Jessica Simpson, “Do You Know”After she scored nine pop hits between 1999 and 2006, top 40 radio gave Jessica Simpson the heave-ho. Now the singer has shifted formats to country, which she insists is an organic fit, given her Texas roots — not to mention her film role as Daisy Duke in 2005’s “The Dukes of Hazzard.” Full-length foray “Do You Know” is a credible transition, beginning with No. 18 launch single “Come On Over,” which convinced programmers that there’s twang in Simpson’s torch. She aligns with Grammy Award-winning producers Brett James — an ideal fit via collaborations with Martina McBride and Carrie Underwood — and John Shanks, who has worked with, well, everyone. Despite detractors, Simpson remains a gifted vocalist who delivers on most every cut. Soaring midtempo “Remember That,” lamenting power ballad “Still Don’t Stop Me” and the title track, which features Dolly Parton, are all prime contenders.
New Kids on the Block, “The Block”The New Kids’ comeback album contains songs like “Grown Man,” “Big Girl Now” and “Put It on My Tab,” designed to deliver the message that they’re no longer the fresh-faced tweens on your pre-algebra notebook. But when one of them sings, “Let’s try every position,” on “Sexify My Love,” it’s hard not to smirkify your face. Sure, the New Kids deserve a shot at a reunion as much as anyone. But unless you’re holding the album cover you’d have no way of knowing who these singers are, so completely have the Kids been filtered through the Usher Machine. Most of “The Block” is a reasonable enough approximation of faceless club pop, complete with standard-issue guest stars (the Pussycat Dolls, Timbaland) and out-of-left-field rap bridges. When the Kids hit the road this fall, songs from “The Block” will do little more than provide nostalgia-craving fans a chance to check their BlackBerrys.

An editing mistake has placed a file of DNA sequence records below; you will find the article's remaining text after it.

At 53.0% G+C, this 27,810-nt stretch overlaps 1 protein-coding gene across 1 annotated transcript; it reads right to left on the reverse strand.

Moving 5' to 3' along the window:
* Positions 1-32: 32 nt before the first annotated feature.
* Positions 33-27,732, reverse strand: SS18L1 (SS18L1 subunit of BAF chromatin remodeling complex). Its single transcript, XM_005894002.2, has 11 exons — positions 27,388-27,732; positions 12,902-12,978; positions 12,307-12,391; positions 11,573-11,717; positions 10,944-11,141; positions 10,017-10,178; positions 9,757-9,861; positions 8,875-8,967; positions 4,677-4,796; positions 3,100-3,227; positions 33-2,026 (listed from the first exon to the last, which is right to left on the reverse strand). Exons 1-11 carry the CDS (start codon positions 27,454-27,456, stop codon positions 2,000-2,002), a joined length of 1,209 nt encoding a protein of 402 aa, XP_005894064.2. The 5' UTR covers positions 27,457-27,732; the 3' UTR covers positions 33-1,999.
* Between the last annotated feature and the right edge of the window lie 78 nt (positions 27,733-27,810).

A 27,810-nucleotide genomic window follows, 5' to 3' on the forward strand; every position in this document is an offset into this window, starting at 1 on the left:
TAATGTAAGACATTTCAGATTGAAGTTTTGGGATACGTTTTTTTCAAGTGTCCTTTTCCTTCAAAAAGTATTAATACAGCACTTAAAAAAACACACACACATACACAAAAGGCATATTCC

Kimya Dawson, “Alphabutt”“Juno” made Kimya Dawson something of a voice for the teen gestalt, but her latest effort plays to a younger set. “Alphabutt” is a children’s album, 15 songs in 27 minutes that have a breezy, unconditional innocence and more than a little silliness. There are plenty of rectal references (“G is for gorilla fart/H is for huge gorilla fart,” she sings in the title track, while “Pee-Pee in the Potty” is an a cappella ode to just that) but also simple slices of everyday life that have their own kind of poignancy. Whether it’s a trip to visit extended family (“Uncle Hukee’s House”), an examination of a sock and underwear drawer (“Seven Hungry Tigers”) or an agenda-setting song to a child (“I Love You Sweet Baby”), there’s always a cheery countenance amid lo-fi arrangements that sound like they were recorded in the family rec room.